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Film Review: Creativity, repetition, and stealing from yourself

We pull back the curtain on a few successful plays, including one transported from 2011.

Josh McCoy-Ole Miss Athletics

For the second straight week, Lane Kiffin and Jeff Lebby’s offense inflicted damage on yet another defense and inspired lamentations among its fans, which we at Red Cup Rebellion love to see. In back-to-back SEC games, their group has averaged 35 points in regulation and has the look of an offense that, if they put it all together in one game, could get a defensive coordinator fired*.

*I didn’t say Bo Pelini, but you thought it.

As documented earlier this week, improvements are needed in the running game to avoid being overly reliant on Matt Corral and his receivers coming to the rescue, but that does mean the passing game is operating at a quarterback rating infinity level right now.

The points and yards keep piling up for a couple of reasons. Corral and his receivers are #good, and the plays themselves are creative and give Ole Miss matchup advantages, and, in one instance, 2020 Lane Kiffin went out and stole from 2011 Lane Kiffin.

Let’s break down how our point-loving sons are cooking.

The ol’ hidden tight end trick

Ole Miss’ second touchdown of the game came by way of a 14-yard touchdown pass from Corral to Kenny Yeboah, who was somewhat wide open. How did he get so open? A little sneakiness combined with Kentucky defenders falling for said sneakiness.

Here’s where Yeboah lined up prior to the play:

Usually, if a tight end is running a route, he’ll release and run by the outside shoulder of the right tackle. Any other movement causes the defense to interpret that he’s staying in to block. As we know because he caught the ball, Yeboah is going to run a route on this play, but he’ll take an abnormal path.

He steps to his left and darts through a gap between the right guard and tackle. To the Kentucky defenders, he’s staying in to block and not important to their pass coverage duties.

They’re now locked in on Corral’s exchange with the running back, and Yeboah isn’t on their radar.

In real time:

How did that one-on-one work out for you?

Jonathan Mingo decided Saturday would be a great day to catch two touchdowns while running the same play. We begin with the first touchdown, as I find chronological order to be most helpful, which cut Kentucky’s lead to 28-21.

Let’s identify the key players pre-snap.

Mingo is at the top of the screen, facing press man coverage, with the threat of a safety eyeballing him. However, Kiffin/Lebby noticed that, for whatever reason (my guess is Kentucky wanted to leave a linebacker in run support), the safety was charged with tracking anything into the boundary flat when there was a threat of a run.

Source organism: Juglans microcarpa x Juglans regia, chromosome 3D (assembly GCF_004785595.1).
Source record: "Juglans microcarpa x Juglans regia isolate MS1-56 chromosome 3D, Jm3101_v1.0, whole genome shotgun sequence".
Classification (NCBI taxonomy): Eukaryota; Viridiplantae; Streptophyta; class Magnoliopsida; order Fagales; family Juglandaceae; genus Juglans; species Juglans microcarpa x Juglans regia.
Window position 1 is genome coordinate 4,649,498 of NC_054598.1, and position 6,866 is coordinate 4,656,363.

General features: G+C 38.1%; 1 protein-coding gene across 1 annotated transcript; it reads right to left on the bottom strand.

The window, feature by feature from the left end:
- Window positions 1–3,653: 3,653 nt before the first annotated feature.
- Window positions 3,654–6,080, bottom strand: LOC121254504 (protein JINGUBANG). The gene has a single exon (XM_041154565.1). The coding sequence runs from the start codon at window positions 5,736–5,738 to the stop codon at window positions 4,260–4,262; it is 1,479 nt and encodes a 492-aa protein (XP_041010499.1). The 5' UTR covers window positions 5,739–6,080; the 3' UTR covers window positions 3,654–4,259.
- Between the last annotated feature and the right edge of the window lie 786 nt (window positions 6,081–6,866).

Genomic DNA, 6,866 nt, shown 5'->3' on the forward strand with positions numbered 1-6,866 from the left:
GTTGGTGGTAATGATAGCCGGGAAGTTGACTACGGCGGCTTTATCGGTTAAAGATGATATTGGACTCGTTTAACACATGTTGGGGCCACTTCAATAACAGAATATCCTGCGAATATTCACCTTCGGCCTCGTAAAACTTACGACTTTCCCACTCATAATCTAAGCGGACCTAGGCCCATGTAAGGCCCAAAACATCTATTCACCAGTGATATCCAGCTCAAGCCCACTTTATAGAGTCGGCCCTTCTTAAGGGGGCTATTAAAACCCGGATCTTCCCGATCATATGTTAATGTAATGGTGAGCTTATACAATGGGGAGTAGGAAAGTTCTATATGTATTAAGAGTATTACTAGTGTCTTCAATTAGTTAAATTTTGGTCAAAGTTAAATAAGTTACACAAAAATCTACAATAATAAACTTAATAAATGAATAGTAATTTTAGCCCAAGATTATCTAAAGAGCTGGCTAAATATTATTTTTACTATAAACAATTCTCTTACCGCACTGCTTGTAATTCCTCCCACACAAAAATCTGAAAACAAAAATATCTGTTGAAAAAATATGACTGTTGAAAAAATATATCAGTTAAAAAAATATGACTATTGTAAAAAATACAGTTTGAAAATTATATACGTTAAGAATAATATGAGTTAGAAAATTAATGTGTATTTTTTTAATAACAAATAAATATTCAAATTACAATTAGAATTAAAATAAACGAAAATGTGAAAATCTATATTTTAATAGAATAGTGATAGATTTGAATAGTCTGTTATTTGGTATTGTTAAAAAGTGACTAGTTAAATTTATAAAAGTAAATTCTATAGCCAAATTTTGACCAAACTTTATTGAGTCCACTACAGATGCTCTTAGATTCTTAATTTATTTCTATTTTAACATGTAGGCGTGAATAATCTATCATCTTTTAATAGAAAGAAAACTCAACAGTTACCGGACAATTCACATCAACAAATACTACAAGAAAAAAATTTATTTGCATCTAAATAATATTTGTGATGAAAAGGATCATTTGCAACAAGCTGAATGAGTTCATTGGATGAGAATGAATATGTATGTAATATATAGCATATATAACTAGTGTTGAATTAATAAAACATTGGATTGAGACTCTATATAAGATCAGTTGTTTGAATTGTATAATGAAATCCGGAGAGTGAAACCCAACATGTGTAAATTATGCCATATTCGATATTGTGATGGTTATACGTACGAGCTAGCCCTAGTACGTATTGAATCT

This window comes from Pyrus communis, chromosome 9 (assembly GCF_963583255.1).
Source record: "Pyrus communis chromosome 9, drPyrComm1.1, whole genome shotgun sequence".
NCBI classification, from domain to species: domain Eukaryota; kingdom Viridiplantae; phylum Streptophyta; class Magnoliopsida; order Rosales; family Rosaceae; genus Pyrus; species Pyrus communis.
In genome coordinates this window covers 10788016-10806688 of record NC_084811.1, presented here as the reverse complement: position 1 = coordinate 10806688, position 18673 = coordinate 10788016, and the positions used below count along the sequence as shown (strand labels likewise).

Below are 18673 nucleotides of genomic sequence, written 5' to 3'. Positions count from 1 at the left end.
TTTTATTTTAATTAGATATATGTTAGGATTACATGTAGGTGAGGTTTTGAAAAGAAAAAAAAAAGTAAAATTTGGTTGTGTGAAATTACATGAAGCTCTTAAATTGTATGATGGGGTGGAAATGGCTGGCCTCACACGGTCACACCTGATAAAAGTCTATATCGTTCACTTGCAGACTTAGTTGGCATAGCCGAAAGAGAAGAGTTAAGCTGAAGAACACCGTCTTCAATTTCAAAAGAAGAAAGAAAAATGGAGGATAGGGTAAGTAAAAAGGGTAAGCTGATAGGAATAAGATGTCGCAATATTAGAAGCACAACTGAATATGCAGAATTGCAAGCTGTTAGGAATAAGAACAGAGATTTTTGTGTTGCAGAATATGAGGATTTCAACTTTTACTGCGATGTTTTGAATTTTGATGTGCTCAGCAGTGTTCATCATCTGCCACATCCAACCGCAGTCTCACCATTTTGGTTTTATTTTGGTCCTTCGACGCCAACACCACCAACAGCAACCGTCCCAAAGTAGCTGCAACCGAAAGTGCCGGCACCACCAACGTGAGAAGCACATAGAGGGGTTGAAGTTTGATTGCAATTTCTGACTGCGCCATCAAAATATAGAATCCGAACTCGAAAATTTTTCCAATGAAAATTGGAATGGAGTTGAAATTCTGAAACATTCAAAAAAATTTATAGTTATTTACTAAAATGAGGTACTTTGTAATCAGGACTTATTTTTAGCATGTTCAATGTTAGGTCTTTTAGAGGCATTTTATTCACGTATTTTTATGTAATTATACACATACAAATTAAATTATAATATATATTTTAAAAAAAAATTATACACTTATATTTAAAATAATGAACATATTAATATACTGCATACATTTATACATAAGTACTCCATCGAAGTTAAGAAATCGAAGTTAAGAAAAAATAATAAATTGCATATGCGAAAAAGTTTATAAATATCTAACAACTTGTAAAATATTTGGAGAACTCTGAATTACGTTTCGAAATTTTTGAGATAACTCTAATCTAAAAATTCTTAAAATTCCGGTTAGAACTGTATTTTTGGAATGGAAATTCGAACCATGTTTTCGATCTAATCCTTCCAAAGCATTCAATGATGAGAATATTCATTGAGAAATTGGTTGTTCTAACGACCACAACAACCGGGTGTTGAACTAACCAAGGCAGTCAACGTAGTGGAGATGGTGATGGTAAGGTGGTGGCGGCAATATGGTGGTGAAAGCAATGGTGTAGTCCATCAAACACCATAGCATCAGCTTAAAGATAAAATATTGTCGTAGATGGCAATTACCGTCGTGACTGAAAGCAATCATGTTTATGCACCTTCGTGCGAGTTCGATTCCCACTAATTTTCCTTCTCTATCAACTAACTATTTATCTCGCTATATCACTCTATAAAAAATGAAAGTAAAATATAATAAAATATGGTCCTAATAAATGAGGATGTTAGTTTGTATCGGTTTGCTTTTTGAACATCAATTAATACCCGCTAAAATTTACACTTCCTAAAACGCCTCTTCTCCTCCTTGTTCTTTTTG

Ole Miss sends the tight end into the flat behind Mingo, which draws the safety closer to the line of scrimmage, leaving Mingo with a one-on-one post route into space.

With the safety out of the way, all Mingo has to do is roast the cornerback and get himself open into the space created.

Just to prove Ole Miss could run the same play successfully going right to left as they did left to right, Kiffin/Lebby call the same play in the fourth quarter for the game-tying touchdown.

In full speed:

Self-plagiarism 101

In 2011, about five lifetimes ago, Lane Kiffin took his 18th-ranked USC Trojans to Oregon to play the number four Ducks, who were riding a 21-game home winning streak. After USC built a 38-14 lead late in the third quarter, things took a HEAVY swing in the other direction, but the Trojans held on for a 38-35 victory, thank to a missed field goal attempt as time expired.

During the second quarter of that win, USC faced a third and goal at the Oregon four-yard line. Knowing how important touchdowns were instead of field goals against an explosive offensive team like Oregon, Kiffin had to have six here instead of three.

To ensure he got the touchdown, he also knew he needed a special play but not just any old special play. No, friends, he needed a play from the future, which is where he traveled to bring back the 2020 Elijah Moore touchdown play to 2011.

The motion helps identify which defender is primarily responsible for Moore, and once Moore finishes his 12 back and forths and is ready to hit the accelerator, he taps Corral on the hip.

You can’t see it in the USC screenshots, but the receiver at the bottom is also running not a pick and a very normal football route.

How similar were the two outcomes? Identical, right down to two defenders unable to get there in time.